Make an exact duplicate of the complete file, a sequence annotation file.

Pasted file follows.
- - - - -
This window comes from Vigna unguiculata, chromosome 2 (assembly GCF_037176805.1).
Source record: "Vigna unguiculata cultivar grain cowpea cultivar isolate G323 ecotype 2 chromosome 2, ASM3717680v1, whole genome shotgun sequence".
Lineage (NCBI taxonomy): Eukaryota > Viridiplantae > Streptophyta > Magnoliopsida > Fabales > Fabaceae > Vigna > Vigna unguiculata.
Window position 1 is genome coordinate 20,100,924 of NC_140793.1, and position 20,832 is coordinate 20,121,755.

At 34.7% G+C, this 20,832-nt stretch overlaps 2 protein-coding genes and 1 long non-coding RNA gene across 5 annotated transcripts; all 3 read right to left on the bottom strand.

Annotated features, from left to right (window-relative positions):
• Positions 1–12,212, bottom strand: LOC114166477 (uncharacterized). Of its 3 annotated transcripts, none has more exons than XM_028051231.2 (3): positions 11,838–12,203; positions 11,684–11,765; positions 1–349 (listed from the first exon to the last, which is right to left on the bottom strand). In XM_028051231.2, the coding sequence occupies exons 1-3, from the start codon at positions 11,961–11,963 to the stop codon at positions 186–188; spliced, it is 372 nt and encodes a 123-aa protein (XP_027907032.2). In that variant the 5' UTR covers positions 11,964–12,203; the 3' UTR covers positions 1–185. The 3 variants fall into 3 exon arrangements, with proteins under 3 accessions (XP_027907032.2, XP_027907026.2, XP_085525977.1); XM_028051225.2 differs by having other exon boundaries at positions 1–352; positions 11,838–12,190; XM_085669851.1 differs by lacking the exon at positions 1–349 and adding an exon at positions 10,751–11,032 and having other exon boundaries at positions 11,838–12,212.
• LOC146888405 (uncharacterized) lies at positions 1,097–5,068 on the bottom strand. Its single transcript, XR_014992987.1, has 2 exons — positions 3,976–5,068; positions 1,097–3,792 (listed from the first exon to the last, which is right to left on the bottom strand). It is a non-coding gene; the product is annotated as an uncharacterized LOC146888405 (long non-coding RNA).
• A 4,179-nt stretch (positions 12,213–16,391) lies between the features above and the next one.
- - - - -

This window comes from Vigna unguiculata, chromosome 2 (assembly GCF_037176805.1).
Source record: "Vigna unguiculata cultivar grain cowpea cultivar isolate G323 ecotype 2 chromosome 2, ASM3717680v1, whole genome shotgun sequence".
Lineage (NCBI taxonomy): Eukaryota > Viridiplantae > Streptophyta > Magnoliopsida > Fabales > Fabaceae > Vigna > Vigna unguiculata.
Window position 1 is genome coordinate 20,100,924 of NC_140793.1, and position 20,832 is coordinate 20,121,755.

At 34.7% G+C, this 20,832-nt stretch overlaps 2 protein-coding genes and 1 long non-coding RNA gene across 5 annotated transcripts; all 3 read right to left on the bottom strand.

Annotated features, from left to right (window-relative positions):
• Positions 1–12,212, bottom strand: LOC114166477 (uncharacterized). Of its 3 annotated transcripts, none has more exons than XM_028051231.2 (3): positions 11,838–12,203; positions 11,684–11,765; positions 1–349 (listed from the first exon to the last, which is right to left on the bottom strand). In XM_028051231.2, the coding sequence occupies exons 1-3, from the start codon at positions 11,961–11,963 to the stop codon at positions 186–188; spliced, it is 372 nt and encodes a 123-aa protein (XP_027907032.2). In that variant the 5' UTR covers positions 11,964–12,203; the 3' UTR covers positions 1–185. The 3 variants fall into 3 exon arrangements, with proteins under 3 accessions (XP_027907032.2, XP_027907026.2, XP_085525977.1); XM_028051225.2 differs by having other exon boundaries at positions 1–352; positions 11,838–12,190; XM_085669851.1 differs by lacking the exon at positions 1–349 and adding an exon at positions 10,751–11,032 and having other exon boundaries at positions 11,838–12,212.
• LOC146888405 (uncharacterized) lies at positions 1,097–5,068 on the bottom strand. Its single transcript, XR_014992987.1, has 2 exons — positions 3,976–5,068; positions 1,097–3,792 (listed from the first exon to the last, which is right to left on the bottom strand). It is a non-coding gene; the product is annotated as an uncharacterized LOC146888405 (long non-coding RNA).
• A 4,179-nt stretch (positions 12,213–16,391) lies between the features above and the next one.